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Modern Cosmology: Science or Folktale?

  1. Aug 30, 2007 #1
    American Scientists Online:
    see full issue: September-October 2007
    Other Formats: PDF
    Modern Cosmology: Science or Folktale?
    Current cosmological theory rests on a disturbingly small number of independent observations
    Michael J. Disney

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  3. Aug 30, 2007 #2


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    Mike Disney is a well known astronomer so it's a little tongue in cheek.
    There is good evidence for the big bang cosmology. There isn't good observational evidence to fit parameters for every detail.
    It's a bit like evolution, everybody accepts that it's true even if you don't have a theory that tells you mutation rates for every gene in every animal.
  4. Aug 30, 2007 #3


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    I don't know if this is tongue-in-cheek or not. Certainly the article is much kinder and gentler than the paper he published on the subject in 2000.

  5. Aug 30, 2007 #4


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    Whats that quote about science being good value because you get such a large amount of theory from such a small amount of data. It's especially true of cosmology.
    There is definately a maths/theoretical physics end of cosmology where the theory is everything and if it happens to fit some observational data - good, but that doesn't really bother the theorists.

    Still it's better than string theory - for each new result you have to add two new free parameters
  6. Aug 30, 2007 #5


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    Astronomy is always going to struggle to be as 'certain' as other sciences since we can only ever watch the sky and not set up repeated experiments (make your own stars, pulsars, galaxies, unvierses etc). Strangely though some astronomers seem to think that their field containing more theoretical conjecture than evidence is somehow infinitely more robust than another.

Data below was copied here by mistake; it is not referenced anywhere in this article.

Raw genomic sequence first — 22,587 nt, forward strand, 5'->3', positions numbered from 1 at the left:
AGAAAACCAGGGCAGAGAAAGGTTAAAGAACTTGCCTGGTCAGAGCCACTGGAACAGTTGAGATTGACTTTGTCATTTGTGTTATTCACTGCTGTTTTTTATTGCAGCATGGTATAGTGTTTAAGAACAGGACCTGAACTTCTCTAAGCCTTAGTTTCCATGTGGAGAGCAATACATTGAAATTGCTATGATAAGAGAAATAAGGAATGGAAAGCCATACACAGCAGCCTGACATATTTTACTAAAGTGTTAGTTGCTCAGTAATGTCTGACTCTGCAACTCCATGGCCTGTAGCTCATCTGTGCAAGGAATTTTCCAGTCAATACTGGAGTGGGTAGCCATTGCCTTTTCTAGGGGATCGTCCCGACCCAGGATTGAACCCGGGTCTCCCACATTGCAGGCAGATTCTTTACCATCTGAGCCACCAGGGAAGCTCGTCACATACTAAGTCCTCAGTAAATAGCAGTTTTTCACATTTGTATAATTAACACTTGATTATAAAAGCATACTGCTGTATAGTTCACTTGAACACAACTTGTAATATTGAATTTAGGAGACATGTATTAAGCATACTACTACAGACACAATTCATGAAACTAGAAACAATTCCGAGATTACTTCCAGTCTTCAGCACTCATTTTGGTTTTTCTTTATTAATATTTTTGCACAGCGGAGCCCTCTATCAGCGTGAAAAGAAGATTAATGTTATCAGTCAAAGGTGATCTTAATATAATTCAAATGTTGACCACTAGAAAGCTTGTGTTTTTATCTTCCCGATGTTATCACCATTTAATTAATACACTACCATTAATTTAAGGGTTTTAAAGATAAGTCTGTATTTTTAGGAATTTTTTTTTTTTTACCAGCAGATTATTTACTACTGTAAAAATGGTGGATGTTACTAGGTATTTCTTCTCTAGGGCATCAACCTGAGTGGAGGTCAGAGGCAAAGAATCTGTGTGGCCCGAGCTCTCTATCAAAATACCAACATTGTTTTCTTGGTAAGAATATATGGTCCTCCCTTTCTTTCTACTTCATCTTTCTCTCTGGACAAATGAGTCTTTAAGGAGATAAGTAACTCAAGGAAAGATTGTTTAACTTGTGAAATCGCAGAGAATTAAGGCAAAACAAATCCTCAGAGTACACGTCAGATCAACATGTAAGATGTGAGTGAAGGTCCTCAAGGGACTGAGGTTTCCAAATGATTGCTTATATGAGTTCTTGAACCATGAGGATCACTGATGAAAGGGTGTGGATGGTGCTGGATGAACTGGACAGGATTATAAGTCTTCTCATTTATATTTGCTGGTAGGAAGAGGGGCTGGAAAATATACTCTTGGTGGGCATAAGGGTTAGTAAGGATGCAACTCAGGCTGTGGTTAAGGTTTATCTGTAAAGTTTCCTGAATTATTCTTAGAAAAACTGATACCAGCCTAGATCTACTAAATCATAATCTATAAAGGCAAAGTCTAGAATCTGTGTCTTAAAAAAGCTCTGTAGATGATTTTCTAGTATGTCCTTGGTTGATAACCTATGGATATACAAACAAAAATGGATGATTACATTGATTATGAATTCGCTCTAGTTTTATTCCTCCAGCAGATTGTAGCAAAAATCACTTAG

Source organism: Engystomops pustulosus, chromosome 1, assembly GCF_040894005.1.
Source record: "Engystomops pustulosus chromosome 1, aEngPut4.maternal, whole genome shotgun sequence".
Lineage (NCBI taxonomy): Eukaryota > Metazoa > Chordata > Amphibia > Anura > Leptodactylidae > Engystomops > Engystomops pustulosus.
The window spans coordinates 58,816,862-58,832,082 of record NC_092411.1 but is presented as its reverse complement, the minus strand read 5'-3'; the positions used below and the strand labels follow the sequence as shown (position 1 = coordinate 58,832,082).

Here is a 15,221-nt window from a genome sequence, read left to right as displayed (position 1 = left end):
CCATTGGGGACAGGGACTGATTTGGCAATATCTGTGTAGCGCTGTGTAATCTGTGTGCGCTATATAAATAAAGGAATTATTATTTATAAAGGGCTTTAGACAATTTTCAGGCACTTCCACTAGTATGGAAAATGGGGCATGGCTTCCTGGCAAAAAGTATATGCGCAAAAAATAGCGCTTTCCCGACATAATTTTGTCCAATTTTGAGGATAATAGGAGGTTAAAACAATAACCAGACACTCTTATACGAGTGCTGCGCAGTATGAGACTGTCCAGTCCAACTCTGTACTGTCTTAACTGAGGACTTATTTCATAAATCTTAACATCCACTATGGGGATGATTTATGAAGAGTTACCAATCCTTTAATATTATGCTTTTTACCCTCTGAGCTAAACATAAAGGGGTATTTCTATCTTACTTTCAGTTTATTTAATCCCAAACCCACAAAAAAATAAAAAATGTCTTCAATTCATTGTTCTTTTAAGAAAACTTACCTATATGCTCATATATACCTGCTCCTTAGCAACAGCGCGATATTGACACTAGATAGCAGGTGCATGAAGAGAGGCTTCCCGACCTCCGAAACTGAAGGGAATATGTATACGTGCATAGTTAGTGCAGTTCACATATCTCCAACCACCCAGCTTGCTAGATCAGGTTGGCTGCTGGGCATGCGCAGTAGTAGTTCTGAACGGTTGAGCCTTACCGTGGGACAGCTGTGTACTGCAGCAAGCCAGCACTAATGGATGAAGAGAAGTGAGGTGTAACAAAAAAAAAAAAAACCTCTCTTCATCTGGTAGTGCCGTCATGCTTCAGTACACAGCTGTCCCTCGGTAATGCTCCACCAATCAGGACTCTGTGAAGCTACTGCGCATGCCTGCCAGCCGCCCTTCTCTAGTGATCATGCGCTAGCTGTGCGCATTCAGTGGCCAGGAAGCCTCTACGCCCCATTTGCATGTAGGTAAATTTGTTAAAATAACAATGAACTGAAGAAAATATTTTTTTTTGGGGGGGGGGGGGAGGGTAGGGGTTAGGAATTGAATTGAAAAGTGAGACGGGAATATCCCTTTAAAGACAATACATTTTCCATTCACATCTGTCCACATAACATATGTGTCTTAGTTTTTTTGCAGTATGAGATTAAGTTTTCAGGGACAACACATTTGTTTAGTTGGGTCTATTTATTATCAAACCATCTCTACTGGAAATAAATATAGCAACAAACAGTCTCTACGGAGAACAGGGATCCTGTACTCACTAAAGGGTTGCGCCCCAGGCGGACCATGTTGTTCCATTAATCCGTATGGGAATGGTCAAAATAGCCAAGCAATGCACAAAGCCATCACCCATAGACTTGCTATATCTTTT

We really have no idea how even the humblest of stars form, in that there are barriers to formation that we don't understand how protostars overcome to form stars. Despite this there are plenty of people working on star formation with oodles of theories supported by suppositions based on the blobology of gas clouds. Despite this no one writes the kind of diatribes that cosmology cops all the time about this field! (I use star formation as an example, you could equally point to pulsars, AGN, galaxy formation and just about any other astronomy field and make similar arguments).
    Last edited: Aug 30, 2007
  7. Aug 31, 2007 #6


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    Michael Disney has authored some rather odd ATM papers, such as:
    The Case Against Cosmology [arXiv:astro-ph/0009020], as noted by Turbo.
    He appears to have since cleaned up his act, having collaborated on several good papers in the past several years. I like ATM ideas to the extent they are supported by good observational evidence.